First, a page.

(6.) Equal Empl. Opportunity Commn., Enforcement Guidance: Unlawful Disparate Treatment of Workers with Caregiving Responsibilities, www.eeoc-gov/policy/docs/caregiving.html (May 23,2007).

(7.) EEOC Hears Discussion of Bias Claims Based on Employees' Family Obligations, supra n. 2.

(8.) 42 U.S.C. [section] 2000e (2000).

(9.) 42 U.S.C. [section] 2000e(k).

(10.) 29 U.S.C. [section][section] 2601-2654 (2000).

(11.) 29 U.S.C. [section] 206(d) (2000).

(12.) 29 U.S.C. [section][section] 1001-1461 (2000).

(13.) 42 U.S.C. [section][section] 12101-12213 (2000).

(14.) See e.g. California Family Rights Act, Cal. Govt. Code Ann. [section] 12945.2 (West 2005 & Supp. 2007).

(15.) 42 U.S.C. [section] 2000e-2(a) (1).

(16.) 42 U.S.C. [section] 2000e(k).

(17.) See e.g. Lehmuller v. Inc. Village of Sag Harbor, 944 F. Supp. 1087, 1092 (E.D.N.Y 1996) (finding that evidence of accommodation for a male police officer who was arrested for driving while intoxicated was sufficient to raise an inference of discrimination when the police department denied similar accommodations to a pregnant police officer who had been injured while on duty); Timothy v. Our Lady of Mercy Med. Ctr., 2004 WL 503760 at ** 1-2 (S.D.N.Y. Mar. 12, 2004) (denying defendant's motion for summary judgment on the race and gender discrimination claims of an African-American hospital employee who was repeatedly demoted after her return from maternity leave in favor of white women without young children and white men, some of whom had young children).

(18.) See e.g. Watson v. Ft. Worth Bank & Trust, 487 U.S. 977, 994 (1988).

(19.) 490 U.S. 228, 251 (1989).

(20.) Id. (quoting L.A. Dept. Water & Power v. Manhart, 435 U.S. 702, 707 n. 13 (1978)).

(21.) Still, supra n. 4, at 5.

(22.) 365 F.3d 107 (2d Cir. 2004).

(23.) Id. at 115.

(24.) Id. at 113.

(25.) Id. at 120 (alterations in original).

(26.) Id. at 122.

(27.) 478 F.3d 640 (4th Cir. 2007).

(28.) Id. at 649.

(29.) 272 F.3d 625, 628-30 (4th Cir. 2001).

(30.) Id. at 628 (citing Md. Code Ann. St. Personnel & Pens. [section] 7-508 (1994)).

(31.) Id. at 635, 639.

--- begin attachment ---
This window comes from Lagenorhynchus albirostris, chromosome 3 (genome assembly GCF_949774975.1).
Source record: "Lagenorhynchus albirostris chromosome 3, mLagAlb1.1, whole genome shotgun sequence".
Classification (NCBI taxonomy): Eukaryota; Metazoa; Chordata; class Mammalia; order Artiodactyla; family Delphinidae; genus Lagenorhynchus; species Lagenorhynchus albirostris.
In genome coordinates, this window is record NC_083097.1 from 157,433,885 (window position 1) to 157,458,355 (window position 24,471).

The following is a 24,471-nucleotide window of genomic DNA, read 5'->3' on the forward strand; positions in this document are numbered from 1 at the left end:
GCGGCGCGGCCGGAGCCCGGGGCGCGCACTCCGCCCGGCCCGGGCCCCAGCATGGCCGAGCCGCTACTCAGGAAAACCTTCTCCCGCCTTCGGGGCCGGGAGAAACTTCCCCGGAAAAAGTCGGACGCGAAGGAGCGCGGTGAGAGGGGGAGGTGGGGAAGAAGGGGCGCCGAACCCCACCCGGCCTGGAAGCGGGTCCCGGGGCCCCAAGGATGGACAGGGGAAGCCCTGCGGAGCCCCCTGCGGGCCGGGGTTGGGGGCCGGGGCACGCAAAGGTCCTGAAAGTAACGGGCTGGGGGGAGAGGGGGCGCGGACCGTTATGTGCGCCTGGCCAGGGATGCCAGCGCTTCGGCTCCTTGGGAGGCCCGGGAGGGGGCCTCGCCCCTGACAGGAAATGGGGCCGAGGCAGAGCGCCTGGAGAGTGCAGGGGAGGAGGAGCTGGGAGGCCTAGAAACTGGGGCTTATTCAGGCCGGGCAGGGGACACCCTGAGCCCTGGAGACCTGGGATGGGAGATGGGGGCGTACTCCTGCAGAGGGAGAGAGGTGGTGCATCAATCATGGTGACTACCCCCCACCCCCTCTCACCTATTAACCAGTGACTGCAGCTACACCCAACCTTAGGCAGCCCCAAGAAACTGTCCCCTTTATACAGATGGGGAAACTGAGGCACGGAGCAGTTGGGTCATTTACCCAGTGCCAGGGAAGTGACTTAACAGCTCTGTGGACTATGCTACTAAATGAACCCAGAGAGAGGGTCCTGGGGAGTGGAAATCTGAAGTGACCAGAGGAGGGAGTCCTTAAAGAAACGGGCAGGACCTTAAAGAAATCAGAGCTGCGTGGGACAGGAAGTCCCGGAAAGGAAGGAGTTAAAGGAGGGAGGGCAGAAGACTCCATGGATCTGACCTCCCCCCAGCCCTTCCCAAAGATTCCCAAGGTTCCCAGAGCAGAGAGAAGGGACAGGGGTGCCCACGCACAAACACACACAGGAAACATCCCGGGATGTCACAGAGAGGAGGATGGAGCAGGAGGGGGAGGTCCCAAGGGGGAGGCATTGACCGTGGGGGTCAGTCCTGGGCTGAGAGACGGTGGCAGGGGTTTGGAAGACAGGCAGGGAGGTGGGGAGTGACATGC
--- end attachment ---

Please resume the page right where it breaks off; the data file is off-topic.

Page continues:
(32.) 29 U.S.C. [section] 2612(a)(1)(A); see also 29 C.F.R. [section][section] 825.112 (a)(1), 825.112 (b)(2007).

(33.) 29 C.F.R. [section][section] 825.112(c), 825.114(a)(2)(ii).

(34.) 29 U.S.C. [section] 2612(a)(2).

(35.) 29 U.S.C. [section] 2612(a)(1)(B); see also 29 C.F.R. [section] 825.112(a)(2).

(36.) 29 U.S.C. [section] 2612(a)(1)(C); see 29 C.F.R. [section] 825.112 (a) (3). A "serious health condition" is "an illness, injury, impairment, or physical or mental condition that involves (A) inpatient care in a hospital, hospice, or residential medical care facility; or (B) continuing treatment by a health care provider." 29 U.S.C. [section] 2611 (11). The regulations define in great detail what qualifies as a serious health condition. See 29 C.F.R. [section] 825.114.

(37.) 29 U.S.C. [section] 2615(a) (1).

(38.) See e.g. Stansfield v. O'Reilly Automotive, 2006 WL 1030010 at *6 (S.D. Tex. Apr. 19, 2006).

(39.) See e.g. Van Diest v. Deloitte & Touche, LLP, 2005 WL 2416921 at **3-5 (N.D. Ohio Sept. 30, 2005).

(40.) 295 F. Supp. 2d 611, 619 (E.D. Va. 2003).

(41.) Pollis v. New Sch. for Soc. Research, 132 F.3d 115, 118 (2d Cir. 1997).

(42.) Lovell 295 F. Supp. 2d at 621.

(43.) 25 F. Supp. 2d 404 (S.D.N.Y. 1998).

(44.) Id. at 405.

(45.) Id. at 406.

(46.) Lust v. Sealy, Inc., 383 F.3d 580, 583 (7th Cir. 2004).

(47.) Sheehan v. Donlen Corp., 173 E3d 1039, 1042 (7th Cir. 1999).

(48.) Id. at 1043.

CARMELYN P. MALALIS and LINDA A. NEILAN are associates with Outten & Golden in New York City.
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Author:Malalis, Carmelyn P.; Neilan, Linda A.
Date:Aug 1, 2007